What you are talking about is that rich people don't need insurance at all. They just pay out of pocket.
If you want private health insurance for say $50 a month, then insurance gives access to procedures more quickly and the rooms are much nicer than the public health care system. It may give access to rare but expensive procedures.
If you don’t want insurance, then the default is the public healthcare system, which is paid for by taxes. You will usually be in a ward with other patients. You pay small amounts on use (to prevent abuse, and even those amounts are reduced to nearly free if you are poor). The level of care is reasonable, but can be slow for non-urgent elective surgery, and extremely expensive procedures are not available. The public healthcare system handles ongoing chronic conditions much better than a private system could.
 You can see a quote from https://www.southerncross.co.nz/ if you give your age, gender and tick whether you smoke. Note that Southern Cross is a nonprofit co-op, most premiums get returned to members (on average, less an approx 10% administrative overhead).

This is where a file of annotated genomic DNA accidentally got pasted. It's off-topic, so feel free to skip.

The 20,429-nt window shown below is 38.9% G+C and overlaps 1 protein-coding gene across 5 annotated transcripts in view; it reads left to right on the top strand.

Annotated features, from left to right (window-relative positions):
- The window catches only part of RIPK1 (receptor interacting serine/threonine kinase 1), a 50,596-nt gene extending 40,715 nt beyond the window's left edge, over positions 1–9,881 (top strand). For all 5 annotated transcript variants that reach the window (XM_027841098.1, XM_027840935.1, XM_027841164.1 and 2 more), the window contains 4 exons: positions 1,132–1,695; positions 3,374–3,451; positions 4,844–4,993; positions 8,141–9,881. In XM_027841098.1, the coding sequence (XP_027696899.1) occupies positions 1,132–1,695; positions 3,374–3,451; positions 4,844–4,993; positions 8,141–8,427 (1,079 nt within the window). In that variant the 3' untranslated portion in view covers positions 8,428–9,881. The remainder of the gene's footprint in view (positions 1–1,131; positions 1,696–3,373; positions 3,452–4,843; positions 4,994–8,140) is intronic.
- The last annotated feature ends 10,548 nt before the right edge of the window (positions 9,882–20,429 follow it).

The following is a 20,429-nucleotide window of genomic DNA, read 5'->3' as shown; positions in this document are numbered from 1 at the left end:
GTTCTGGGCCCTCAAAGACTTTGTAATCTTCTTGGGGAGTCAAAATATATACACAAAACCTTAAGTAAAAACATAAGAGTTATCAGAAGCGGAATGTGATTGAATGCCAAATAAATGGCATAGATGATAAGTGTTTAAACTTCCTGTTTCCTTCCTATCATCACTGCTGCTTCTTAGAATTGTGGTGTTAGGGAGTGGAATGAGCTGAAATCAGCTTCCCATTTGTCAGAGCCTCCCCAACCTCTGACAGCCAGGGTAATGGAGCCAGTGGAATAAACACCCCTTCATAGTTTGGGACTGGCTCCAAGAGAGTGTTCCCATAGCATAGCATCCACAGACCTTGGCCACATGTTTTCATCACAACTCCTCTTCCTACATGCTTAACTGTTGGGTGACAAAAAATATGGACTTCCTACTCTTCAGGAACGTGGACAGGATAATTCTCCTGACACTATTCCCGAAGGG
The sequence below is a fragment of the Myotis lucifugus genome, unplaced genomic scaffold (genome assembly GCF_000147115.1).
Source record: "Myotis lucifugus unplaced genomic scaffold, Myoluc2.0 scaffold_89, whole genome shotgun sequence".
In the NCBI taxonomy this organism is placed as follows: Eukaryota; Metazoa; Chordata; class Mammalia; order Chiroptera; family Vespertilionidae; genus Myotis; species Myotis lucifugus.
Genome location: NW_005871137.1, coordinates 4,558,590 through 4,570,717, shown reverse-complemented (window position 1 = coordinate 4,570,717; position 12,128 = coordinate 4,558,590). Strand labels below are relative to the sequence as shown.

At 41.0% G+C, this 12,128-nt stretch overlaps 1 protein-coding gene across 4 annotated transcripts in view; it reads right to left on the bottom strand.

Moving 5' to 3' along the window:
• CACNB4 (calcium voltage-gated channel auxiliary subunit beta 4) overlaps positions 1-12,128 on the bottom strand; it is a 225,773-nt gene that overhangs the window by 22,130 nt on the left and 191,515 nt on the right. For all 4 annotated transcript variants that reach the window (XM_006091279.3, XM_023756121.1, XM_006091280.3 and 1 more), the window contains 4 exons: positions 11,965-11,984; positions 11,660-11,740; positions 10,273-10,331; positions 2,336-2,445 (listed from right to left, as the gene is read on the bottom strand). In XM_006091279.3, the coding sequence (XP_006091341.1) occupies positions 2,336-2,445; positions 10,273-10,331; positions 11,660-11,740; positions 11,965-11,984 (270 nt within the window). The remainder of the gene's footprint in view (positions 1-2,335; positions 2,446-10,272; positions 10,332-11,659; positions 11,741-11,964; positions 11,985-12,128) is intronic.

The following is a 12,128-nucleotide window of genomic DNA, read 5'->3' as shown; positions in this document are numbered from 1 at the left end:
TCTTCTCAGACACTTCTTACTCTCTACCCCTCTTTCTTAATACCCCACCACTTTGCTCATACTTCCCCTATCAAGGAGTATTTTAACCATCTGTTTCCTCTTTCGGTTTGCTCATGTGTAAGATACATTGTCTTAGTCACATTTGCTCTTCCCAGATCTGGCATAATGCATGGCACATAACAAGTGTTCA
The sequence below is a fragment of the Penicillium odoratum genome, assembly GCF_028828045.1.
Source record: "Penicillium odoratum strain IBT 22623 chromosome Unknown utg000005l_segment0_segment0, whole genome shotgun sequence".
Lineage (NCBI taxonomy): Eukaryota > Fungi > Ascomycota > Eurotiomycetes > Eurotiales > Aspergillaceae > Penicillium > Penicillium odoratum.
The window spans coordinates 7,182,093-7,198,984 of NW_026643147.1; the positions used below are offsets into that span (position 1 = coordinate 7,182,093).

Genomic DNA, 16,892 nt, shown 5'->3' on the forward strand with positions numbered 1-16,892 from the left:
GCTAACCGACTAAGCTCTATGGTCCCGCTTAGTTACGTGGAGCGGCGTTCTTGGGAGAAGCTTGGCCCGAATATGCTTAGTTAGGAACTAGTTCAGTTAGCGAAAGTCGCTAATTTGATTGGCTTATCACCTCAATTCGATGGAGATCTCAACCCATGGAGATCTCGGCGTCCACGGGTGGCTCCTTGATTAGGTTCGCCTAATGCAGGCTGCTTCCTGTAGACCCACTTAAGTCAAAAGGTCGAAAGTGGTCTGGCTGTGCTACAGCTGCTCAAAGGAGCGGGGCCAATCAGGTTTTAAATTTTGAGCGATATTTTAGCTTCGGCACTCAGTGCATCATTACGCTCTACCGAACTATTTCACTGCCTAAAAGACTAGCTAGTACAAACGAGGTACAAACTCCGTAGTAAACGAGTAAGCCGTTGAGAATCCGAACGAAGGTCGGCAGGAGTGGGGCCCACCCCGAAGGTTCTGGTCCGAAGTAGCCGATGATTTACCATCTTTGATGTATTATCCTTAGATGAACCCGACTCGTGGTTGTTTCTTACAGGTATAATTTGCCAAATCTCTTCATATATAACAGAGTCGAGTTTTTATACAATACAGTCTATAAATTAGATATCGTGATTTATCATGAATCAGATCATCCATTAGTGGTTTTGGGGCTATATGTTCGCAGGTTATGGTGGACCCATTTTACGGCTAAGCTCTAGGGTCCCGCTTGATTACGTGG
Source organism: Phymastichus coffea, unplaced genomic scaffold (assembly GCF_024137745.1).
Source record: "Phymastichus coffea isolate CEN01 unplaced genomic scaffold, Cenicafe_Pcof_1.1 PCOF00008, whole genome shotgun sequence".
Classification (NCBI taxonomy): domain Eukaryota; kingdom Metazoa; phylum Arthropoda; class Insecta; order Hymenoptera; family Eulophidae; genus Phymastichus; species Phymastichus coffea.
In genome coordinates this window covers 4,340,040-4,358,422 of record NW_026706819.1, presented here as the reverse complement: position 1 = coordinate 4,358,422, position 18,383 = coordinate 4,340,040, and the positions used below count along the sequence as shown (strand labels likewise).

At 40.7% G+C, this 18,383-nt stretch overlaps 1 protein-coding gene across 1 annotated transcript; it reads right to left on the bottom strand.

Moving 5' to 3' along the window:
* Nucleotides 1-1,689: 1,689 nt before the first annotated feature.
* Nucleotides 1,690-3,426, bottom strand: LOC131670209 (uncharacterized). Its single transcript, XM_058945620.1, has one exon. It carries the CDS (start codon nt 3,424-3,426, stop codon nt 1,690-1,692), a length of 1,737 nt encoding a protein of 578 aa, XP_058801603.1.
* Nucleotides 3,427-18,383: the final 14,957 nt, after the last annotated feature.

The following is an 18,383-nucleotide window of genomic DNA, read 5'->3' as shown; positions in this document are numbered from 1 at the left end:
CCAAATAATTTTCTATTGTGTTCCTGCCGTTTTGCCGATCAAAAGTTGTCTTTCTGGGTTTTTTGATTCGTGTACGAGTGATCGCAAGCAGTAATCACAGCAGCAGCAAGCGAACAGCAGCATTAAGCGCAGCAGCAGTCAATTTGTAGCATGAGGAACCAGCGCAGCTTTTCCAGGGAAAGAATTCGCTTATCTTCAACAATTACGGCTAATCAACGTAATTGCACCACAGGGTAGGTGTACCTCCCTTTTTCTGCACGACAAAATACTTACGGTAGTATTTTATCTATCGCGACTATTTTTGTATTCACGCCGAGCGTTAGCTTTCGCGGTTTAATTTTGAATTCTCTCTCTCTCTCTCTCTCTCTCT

Germany allows people to opt out entirely, although there are a bunch of conditions and limitations. Most people don't, so the public system can still pay for itself.
If you're avoiding paying into a system because you don't want to claim from it then letting you hop back on whenever you need it would destroy the system very quickly.
So if you were self-insured and broke a leg, then decided to switch back to insurance, you'd still be on the hook for the costs of the ongoing physiotherapy until it is healed back up. The insurance doesn't have to actually pay anything that happened before a switch (switching from public to public insurance or private to private doesn't have this limit, private to public and the other way round but you don't pay, your old insurance pays).
The only universal way to switch is to marry someone in public insurance.